Baltimore — One more.
Miguel Cabrera took the penultimate step toward the hallowed 500 home run plateau Wednesday night and was a catalyst in the Tigers’ 5-2 win over the Orioles.
In an eventful fifth inning at Orioles Park at Camden Yards, Cabrera broke a scoreless tie, turning on a 1-2 hanging curveball from Baltimore starter Matt Harvey and sending over the wall in left field – home run No. 499.
He had singled in his first two at-bats, bringing his career hits total to 2,950.
With one more blast, Cabrera will become the 28th player in major league history to join the 500-Homer Club. And he will be the first to hit No. 500, and the bulk of the others, wearing a Tigers uniform.
Eddie Mathews and Gary Sheffield, two other members of the 500-homer club, played briefly for the Tigers.
“I have no words to describe that,” said fellow Venezuelan Renato Nunez, whom the Tigers brought back from Toledo before the game. “All you guys know, he’s my favorite player. I just hope I get the opportunity to watch him get 500. That would be something special.”
Asked what Cabrera means to his country, Nunez said, perfectly, “The best player Venezuela has born. That’s it. He’s the best guy we got.”
The Tigers had left the bases loaded against Harvey in the first and third innings before Cabrera’s home run broke the seal with one out in the fifth.
The Tigers quickly put runners at second and third after the home run, but a safety squeeze play failed. Harold Castro got the bunt down, but Jeimer Candelario, who had doubled, didn’t get a good break off of third and was thrown out at the plate.
It looked like another threat would be doused, until Niko Goodrum, in his second game back off the injured list, ripped a two-run double down the line in right.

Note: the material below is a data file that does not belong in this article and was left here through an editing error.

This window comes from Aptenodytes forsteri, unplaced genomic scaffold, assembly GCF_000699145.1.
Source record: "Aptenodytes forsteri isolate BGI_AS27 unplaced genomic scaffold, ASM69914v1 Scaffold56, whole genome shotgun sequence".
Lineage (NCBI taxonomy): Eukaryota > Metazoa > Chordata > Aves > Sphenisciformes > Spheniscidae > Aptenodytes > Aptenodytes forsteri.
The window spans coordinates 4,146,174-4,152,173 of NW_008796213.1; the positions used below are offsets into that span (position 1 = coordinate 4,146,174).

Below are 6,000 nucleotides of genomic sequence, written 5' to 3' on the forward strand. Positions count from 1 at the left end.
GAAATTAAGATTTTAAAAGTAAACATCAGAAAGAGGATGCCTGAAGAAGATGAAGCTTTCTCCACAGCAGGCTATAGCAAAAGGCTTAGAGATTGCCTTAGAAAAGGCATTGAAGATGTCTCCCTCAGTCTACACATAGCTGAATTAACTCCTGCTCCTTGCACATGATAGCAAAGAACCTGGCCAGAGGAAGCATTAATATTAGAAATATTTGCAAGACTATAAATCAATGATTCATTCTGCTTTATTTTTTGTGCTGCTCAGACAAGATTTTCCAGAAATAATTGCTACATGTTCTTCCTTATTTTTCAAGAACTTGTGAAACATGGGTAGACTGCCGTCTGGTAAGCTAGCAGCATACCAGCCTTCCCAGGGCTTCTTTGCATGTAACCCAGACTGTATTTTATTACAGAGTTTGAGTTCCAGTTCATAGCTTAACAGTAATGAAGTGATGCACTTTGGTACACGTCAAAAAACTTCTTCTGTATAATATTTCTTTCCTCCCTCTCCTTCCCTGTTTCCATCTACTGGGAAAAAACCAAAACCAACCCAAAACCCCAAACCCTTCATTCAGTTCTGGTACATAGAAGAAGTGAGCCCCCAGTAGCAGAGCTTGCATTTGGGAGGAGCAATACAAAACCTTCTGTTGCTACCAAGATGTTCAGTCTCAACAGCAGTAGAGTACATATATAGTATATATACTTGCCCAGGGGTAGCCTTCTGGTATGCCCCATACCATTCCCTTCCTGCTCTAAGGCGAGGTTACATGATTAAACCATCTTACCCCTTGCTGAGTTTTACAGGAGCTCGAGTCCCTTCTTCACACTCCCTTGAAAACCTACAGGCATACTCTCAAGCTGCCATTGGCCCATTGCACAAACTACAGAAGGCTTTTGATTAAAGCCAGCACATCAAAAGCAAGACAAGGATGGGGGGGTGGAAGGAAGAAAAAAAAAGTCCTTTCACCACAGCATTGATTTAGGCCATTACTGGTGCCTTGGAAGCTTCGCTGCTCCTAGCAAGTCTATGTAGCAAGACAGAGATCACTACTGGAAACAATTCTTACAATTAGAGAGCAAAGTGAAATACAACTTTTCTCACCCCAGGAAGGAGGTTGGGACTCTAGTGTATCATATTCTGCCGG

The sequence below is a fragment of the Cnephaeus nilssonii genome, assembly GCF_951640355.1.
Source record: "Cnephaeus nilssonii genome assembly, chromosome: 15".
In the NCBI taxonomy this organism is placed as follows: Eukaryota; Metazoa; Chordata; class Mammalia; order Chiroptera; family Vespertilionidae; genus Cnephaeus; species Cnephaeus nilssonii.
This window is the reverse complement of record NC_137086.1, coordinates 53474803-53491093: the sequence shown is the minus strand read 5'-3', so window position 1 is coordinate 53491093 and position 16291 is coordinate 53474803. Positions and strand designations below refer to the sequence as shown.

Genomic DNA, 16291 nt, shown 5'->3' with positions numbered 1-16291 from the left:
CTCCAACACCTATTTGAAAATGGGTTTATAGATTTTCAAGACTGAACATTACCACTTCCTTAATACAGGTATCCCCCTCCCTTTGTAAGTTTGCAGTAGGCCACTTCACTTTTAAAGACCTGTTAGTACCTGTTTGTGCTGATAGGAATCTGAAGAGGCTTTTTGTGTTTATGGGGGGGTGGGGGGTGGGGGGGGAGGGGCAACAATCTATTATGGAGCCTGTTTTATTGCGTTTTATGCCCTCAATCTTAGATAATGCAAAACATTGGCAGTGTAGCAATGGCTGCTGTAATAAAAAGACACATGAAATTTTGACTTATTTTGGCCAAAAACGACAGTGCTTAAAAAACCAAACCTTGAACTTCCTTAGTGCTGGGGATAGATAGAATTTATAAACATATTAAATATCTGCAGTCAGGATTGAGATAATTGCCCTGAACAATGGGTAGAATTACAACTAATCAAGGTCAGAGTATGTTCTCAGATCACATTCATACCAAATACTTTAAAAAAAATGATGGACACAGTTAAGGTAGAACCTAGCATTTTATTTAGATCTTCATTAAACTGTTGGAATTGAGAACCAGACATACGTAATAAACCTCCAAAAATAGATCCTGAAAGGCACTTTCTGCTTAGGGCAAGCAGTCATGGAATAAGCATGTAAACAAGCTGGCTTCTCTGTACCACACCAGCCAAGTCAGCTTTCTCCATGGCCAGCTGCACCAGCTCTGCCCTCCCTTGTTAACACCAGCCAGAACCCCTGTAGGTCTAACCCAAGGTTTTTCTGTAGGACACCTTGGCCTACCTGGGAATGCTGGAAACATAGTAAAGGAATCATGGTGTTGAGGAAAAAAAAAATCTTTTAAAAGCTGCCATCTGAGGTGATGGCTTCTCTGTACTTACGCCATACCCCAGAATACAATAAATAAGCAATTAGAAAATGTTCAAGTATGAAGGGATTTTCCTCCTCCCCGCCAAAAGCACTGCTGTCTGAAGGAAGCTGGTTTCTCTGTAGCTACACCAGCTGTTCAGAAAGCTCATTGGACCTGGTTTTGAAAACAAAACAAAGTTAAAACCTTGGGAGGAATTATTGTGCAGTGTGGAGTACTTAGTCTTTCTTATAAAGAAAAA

Goodrum, though, hobbled into second, clearly in pain. He came off the field immediately, favoring his left leg. The Tigers later said he suffered a groin strain. He’d been out since July 10 with a hematoma in his left calf.
Cabrera came to bat with runners at second and third in the sixth and hit a line drive sacrifice fly to right field — a three-hit, two-RBI night. He had gone 26 at-bats without hitting No. 499, but in that span contributed six hits, two walks and a sacrifice fly.
For the second straight start, Tigers rookie left-hander Tarik Skubal was sharp. He blanked the Orioles on five hits (all singles) over six innings, with six strikeouts and just one walk. He’s now pitched 11 shutout innings over his last two starts.
He has 127 strikeouts this season, fourth-most all time for a Tiger in his rookie season.
He bullied the Orioles hitters with his four-seam fastball (which sat at 94 and touched 97 mph) and slider combination. The 16 balls the Orioles put in play against him had an average exit velocity of a mild 82 mph.
Anthony Santander put the Orioles on the board with a long, 413-foot, two-run home run beyond the concourse in right field off Erasmo Ramirez. He’s homered in three straight games, the last two against the Tigers, both of them landing on Eutaw Stree
The Orioles have lost seven straight, but they stopped another streak just before it became a dubious record. They had allowed at least nine runs in their previous six games. The MLB record, last set by the 2000 Mariners, was seven straight.
And, speaking of streaks, this was the fourth straight game in which the Tigers had to endure a rain delay before the first pitch. This one lasted 71 minutes.
Worth the wait, though, for the Tigers and the Cabrera milestone chase.